- 175g baby corn
- 75g mangetout
- 1tbsp rice vinegar
- 2tsp toasted sesame oil
- Start by making the sauce, which is incredibly easy, Simply whisk together all the sauce ingredients in a bowl or jug and then set aside. The sauce can also be prepared in advance and refrigerated until required
- Next, lightly pat the tofu with a paper towel and chop into bite sized pieces. I don't normally press out the water from the tofu as I find the moisture helps the starch to stick better. I also find that tofu dries out quite easily once pressed, we want to keep it soft inside
- Toss the tofu pieces in the rice flour or cornflour/corn starch until they're all covered with a light coating. This will help to get the tofu extra crispy and golden
- Heat a wide frying pan over a medium heat with around 2-3tbsp of oil and pan fry the tofu until golden and crispy on all sides. Then set the tofu aside on a plate lined with a paper towel
- Heat up a wok or a frying pan over a high heat and add in 2tbsp of oil followed by the onions and garlic. Sauté for around a minute before adding in the red pepper, baby corn, and mangetout (or any vegetables you like). As this is a very quick cooking process, it's worth having everything chopped and ready next to you (mise en place)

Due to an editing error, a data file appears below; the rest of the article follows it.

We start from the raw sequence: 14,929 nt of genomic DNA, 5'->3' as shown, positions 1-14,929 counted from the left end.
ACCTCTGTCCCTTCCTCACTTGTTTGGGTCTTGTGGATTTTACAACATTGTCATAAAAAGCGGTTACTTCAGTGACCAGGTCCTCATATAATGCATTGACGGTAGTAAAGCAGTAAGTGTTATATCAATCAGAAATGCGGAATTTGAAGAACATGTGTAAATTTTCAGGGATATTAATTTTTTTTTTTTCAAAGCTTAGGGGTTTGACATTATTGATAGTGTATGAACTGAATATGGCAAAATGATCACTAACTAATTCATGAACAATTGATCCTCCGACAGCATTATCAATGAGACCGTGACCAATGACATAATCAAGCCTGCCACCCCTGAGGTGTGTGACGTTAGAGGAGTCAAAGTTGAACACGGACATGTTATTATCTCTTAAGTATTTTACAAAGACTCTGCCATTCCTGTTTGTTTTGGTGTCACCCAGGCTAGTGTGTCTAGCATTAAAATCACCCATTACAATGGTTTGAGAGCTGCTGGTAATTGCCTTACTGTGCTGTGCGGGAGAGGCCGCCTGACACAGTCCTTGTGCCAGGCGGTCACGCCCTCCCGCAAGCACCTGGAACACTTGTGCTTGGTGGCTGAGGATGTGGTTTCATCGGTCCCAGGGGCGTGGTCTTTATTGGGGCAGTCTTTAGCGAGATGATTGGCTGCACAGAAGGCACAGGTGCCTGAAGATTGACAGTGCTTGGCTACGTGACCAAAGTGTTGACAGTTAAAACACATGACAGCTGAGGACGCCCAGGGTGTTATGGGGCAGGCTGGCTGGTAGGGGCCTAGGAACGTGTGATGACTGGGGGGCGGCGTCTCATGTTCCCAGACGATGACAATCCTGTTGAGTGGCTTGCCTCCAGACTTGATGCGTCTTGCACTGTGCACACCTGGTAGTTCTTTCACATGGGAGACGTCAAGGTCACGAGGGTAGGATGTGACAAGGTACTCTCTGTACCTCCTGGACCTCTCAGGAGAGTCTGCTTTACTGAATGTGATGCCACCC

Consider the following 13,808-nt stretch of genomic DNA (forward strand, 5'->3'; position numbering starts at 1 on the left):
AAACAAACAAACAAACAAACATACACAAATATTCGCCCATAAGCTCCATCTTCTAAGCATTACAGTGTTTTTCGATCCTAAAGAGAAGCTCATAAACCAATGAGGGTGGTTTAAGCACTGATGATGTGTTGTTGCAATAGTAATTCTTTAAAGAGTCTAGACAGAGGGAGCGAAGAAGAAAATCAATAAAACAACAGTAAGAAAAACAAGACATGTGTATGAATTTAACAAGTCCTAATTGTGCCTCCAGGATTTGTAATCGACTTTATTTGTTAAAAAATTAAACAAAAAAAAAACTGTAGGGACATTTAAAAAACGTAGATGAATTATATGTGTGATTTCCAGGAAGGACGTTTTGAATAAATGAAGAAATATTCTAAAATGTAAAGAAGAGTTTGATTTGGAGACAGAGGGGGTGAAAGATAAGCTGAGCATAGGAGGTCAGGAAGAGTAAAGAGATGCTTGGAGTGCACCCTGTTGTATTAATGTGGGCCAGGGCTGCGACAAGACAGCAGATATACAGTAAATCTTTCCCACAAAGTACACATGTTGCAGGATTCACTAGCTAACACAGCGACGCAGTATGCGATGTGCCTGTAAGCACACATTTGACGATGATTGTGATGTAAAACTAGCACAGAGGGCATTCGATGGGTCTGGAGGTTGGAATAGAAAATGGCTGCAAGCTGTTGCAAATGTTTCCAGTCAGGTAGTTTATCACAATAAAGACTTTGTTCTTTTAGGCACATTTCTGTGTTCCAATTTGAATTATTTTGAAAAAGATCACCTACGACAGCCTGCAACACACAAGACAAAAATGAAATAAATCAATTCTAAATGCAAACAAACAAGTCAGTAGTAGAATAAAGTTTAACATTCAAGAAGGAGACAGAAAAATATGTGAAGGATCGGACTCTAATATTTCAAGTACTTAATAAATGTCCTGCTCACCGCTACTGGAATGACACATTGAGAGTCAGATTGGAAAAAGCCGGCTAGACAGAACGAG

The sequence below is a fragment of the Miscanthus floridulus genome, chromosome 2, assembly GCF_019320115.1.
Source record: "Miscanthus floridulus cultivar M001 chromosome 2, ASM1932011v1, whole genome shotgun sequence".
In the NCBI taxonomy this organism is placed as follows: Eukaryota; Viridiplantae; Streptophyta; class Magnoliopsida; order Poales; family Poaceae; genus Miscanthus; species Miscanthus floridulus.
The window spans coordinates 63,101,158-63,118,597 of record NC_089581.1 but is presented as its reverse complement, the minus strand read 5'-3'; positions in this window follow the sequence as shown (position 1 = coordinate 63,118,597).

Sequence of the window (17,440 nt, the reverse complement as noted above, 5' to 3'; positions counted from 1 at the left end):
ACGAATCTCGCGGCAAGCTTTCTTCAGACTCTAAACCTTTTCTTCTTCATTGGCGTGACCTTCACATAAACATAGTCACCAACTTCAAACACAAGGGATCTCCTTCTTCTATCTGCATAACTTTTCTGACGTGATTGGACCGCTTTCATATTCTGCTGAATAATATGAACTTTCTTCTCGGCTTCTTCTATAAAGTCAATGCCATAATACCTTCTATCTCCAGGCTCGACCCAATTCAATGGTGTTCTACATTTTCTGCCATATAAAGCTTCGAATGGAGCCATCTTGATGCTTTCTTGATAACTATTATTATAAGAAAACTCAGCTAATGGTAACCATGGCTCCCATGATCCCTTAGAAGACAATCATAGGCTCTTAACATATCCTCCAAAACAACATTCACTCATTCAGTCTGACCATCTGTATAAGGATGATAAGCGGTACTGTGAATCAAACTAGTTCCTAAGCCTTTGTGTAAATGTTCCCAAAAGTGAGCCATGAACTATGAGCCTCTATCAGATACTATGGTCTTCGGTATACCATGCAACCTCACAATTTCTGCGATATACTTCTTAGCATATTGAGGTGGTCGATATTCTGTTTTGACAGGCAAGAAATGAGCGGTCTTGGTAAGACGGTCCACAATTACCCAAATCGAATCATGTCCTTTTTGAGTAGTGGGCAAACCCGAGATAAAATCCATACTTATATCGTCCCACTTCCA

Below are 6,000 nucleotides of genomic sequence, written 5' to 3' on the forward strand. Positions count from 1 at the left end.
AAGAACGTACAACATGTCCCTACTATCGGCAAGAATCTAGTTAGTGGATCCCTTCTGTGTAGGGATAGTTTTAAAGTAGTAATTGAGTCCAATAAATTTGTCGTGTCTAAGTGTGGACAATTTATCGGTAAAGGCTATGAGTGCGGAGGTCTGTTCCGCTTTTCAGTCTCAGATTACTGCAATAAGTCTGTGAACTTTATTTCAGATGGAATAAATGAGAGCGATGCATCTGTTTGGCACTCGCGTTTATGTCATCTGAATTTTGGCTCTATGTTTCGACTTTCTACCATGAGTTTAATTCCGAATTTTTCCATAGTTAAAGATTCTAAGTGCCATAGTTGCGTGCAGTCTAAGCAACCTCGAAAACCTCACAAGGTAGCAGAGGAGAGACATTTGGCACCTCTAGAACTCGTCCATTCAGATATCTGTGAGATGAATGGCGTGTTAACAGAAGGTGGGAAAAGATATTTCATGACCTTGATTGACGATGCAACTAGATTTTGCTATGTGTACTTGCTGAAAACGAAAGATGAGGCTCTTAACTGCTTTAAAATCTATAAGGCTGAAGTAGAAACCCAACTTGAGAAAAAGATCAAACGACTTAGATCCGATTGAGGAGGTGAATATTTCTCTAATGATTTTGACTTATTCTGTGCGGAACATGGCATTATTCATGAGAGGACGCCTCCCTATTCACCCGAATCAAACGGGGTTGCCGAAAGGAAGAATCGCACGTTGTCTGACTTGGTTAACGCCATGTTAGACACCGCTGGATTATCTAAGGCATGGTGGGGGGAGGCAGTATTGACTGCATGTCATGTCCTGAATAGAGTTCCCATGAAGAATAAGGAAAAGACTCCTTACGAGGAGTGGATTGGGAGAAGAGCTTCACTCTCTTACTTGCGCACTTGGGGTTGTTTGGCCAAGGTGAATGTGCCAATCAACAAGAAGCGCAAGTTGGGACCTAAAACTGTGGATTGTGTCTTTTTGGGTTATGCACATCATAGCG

- Cook the vegetables for around another minute, then add in all of the sauce and mix continuously. The sauce will begin to thicken within 20-30 seconds
- Next add in the tofu and toss once more to ensure everything is coated evenly in the hot and sour sauce. Everything should be coated with the thick sauce which will also have a lovely glaze to it
- Finally turn the heat off and add in the final tbsp of rice vinegar as well as the sesame oil. Optionally garnish with sesame seeds too if you wish
- Best served with steamed jasmine rice or any noodles of choice. I also like to pair it with a side of kimchi
Nutrition InformationYield 4 Serving Size 1
Amount Per Serving Calories 485Total Fat 27gSaturated Fat 3gTrans Fat 0gUnsaturated Fat 22gCholesterol 2mgSodium 1319mgCarbohydrates 49gFiber 6gSugar 12gProtein 16g
This is an automated calculation and hence may not be entirely accurate